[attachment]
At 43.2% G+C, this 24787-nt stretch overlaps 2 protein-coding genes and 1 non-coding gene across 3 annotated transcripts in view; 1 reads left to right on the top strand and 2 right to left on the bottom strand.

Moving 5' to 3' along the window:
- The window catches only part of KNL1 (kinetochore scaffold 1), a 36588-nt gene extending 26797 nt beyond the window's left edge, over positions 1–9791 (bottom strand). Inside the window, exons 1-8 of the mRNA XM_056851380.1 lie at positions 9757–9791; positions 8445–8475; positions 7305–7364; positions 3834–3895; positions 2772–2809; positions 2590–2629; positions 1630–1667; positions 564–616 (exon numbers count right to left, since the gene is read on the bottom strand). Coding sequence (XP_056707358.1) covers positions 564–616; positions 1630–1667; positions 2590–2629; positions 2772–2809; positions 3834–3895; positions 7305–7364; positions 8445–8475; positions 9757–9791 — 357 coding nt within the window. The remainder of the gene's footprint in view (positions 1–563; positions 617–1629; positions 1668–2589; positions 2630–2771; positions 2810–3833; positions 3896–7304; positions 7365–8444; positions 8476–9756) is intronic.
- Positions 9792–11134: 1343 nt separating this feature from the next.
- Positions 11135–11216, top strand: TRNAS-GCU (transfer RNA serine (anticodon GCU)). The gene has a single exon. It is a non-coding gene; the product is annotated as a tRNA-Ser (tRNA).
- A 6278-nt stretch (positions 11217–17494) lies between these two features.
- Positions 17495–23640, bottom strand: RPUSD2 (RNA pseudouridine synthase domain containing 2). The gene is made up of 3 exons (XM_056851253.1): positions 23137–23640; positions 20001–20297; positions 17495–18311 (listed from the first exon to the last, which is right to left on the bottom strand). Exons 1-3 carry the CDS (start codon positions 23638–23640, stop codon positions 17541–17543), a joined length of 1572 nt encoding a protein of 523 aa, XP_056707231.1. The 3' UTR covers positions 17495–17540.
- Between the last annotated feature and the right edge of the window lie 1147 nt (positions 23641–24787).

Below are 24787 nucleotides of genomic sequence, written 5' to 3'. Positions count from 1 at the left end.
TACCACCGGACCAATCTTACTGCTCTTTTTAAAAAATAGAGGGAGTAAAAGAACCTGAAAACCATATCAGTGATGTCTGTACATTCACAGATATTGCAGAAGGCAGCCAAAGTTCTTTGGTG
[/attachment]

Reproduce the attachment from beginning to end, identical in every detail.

At 43.2% G+C, this 24787-nt stretch overlaps 2 protein-coding genes and 1 non-coding gene across 3 annotated transcripts in view; 1 reads left to right on the top strand and 2 right to left on the bottom strand.

Moving 5' to 3' along the window:
- The window catches only part of KNL1 (kinetochore scaffold 1), a 36588-nt gene extending 26797 nt beyond the window's left edge, over positions 1–9791 (bottom strand). Inside the window, exons 1-8 of the mRNA XM_056851380.1 lie at positions 9757–9791; positions 8445–8475; positions 7305–7364; positions 3834–3895; positions 2772–2809; positions 2590–2629; positions 1630–1667; positions 564–616 (exon numbers count right to left, since the gene is read on the bottom strand). Coding sequence (XP_056707358.1) covers positions 564–616; positions 1630–1667; positions 2590–2629; positions 2772–2809; positions 3834–3895; positions 7305–7364; positions 8445–8475; positions 9757–9791 — 357 coding nt within the window. The remainder of the gene's footprint in view (positions 1–563; positions 617–1629; positions 1668–2589; positions 2630–2771; positions 2810–3833; positions 3896–7304; positions 7365–8444; positions 8476–9756) is intronic.
- Positions 9792–11134: 1343 nt separating this feature from the next.
- Positions 11135–11216, top strand: TRNAS-GCU (transfer RNA serine (anticodon GCU)). The gene has a single exon. It is a non-coding gene; the product is annotated as a tRNA-Ser (tRNA).
- A 6278-nt stretch (positions 11217–17494) lies between these two features.
- Positions 17495–23640, bottom strand: RPUSD2 (RNA pseudouridine synthase domain containing 2). The gene is made up of 3 exons (XM_056851253.1): positions 23137–23640; positions 20001–20297; positions 17495–18311 (listed from the first exon to the last, which is right to left on the bottom strand). Exons 1-3 carry the CDS (start codon positions 23638–23640, stop codon positions 17541–17543), a joined length of 1572 nt encoding a protein of 523 aa, XP_056707231.1. The 3' UTR covers positions 17495–17540.
- Between the last annotated feature and the right edge of the window lie 1147 nt (positions 23641–24787).

Below are 24787 nucleotides of genomic sequence, written 5' to 3'. Positions count from 1 at the left end.
TACCACCGGACCAATCTTACTGCTCTTTTTAAAAAATAGAGGGAGTAAAAGAACCTGAAAACCATATCAGTGATGTCTGTACATTCACAGATATTGCAGAAGGCAGCCAAAGTTCTTTGGTG